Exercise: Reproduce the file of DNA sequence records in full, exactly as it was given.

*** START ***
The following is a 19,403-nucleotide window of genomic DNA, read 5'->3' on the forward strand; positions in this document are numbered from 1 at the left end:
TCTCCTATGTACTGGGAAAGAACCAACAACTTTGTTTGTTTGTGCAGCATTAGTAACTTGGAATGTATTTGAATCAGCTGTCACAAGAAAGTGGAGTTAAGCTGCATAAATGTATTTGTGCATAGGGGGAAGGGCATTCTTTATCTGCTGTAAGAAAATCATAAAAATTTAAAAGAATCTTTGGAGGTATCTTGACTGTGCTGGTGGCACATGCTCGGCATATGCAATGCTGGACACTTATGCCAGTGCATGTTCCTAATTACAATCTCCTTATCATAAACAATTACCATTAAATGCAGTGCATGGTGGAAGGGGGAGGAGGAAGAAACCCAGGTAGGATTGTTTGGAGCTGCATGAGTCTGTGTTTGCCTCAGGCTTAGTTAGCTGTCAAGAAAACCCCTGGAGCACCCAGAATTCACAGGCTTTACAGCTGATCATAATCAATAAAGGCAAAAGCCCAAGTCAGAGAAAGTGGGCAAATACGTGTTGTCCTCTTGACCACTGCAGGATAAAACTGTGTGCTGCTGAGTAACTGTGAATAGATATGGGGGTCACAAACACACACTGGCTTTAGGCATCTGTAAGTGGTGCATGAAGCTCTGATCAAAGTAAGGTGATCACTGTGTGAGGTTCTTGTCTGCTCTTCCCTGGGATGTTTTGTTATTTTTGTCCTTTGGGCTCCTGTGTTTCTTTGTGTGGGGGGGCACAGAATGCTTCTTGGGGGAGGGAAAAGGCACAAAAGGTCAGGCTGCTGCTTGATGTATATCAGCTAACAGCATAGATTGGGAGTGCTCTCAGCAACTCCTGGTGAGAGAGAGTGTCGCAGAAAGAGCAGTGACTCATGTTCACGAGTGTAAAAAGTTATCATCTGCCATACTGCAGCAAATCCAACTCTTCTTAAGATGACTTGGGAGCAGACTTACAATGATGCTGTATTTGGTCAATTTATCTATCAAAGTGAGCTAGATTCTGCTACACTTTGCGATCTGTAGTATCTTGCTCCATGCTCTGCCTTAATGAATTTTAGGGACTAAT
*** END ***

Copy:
The following is a 19,403-nucleotide window of genomic DNA, read 5'->3' on the forward strand; positions in this document are numbered from 1 at the left end:
TCTCCTATGTACTGGGAAAGAACCAACAACTTTGTTTGTTTGTGCAGCATTAGTAACTTGGAATGTATTTGAATCAGCTGTCACAAGAAAGTGGAGTTAAGCTGCATAAATGTATTTGTGCATAGGGGGAAGGGCATTCTTTATCTGCTGTAAGAAAATCATAAAAATTTAAAAGAATCTTTGGAGGTATCTTGACTGTGCTGGTGGCACATGCTCGGCATATGCAATGCTGGACACTTATGCCAGTGCATGTTCCTAATTACAATCTCCTTATCATAAACAATTACCATTAAATGCAGTGCATGGTGGAAGGGGGAGGAGGAAGAAACCCAGGTAGGATTGTTTGGAGCTGCATGAGTCTGTGTTTGCCTCAGGCTTAGTTAGCTGTCAAGAAAACCCCTGGAGCACCCAGAATTCACAGGCTTTACAGCTGATCATAATCAATAAAGGCAAAAGCCCAAGTCAGAGAAAGTGGGCAAATACGTGTTGTCCTCTTGACCACTGCAGGATAAAACTGTGTGCTGCTGAGTAACTGTGAATAGATATGGGGGTCACAAACACACACTGGCTTTAGGCATCTGTAAGTGGTGCATGAAGCTCTGATCAAAGTAAGGTGATCACTGTGTGAGGTTCTTGTCTGCTCTTCCCTGGGATGTTTTGTTATTTTTGTCCTTTGGGCTCCTGTGTTTCTTTGTGTGGGGGGGCACAGAATGCTTCTTGGGGGAGGGAAAAGGCACAAAAGGTCAGGCTGCTGCTTGATGTATATCAGCTAACAGCATAGATTGGGAGTGCTCTCAGCAACTCCTGGTGAGAGAGAGTGTCGCAGAAAGAGCAGTGACTCATGTTCACGAGTGTAAAAAGTTATCATCTGCCATACTGCAGCAAATCCAACTCTTCTTAAGATGACTTGGGAGCAGACTTACAATGATGCTGTATTTGGTCAATTTATCTATCAAAGTGAGCTAGATTCTGCTACACTTTGCGATCTGTAGTATCTTGCTCCATGCTCTGCCTTAATGAATTTTAGGGACTAAT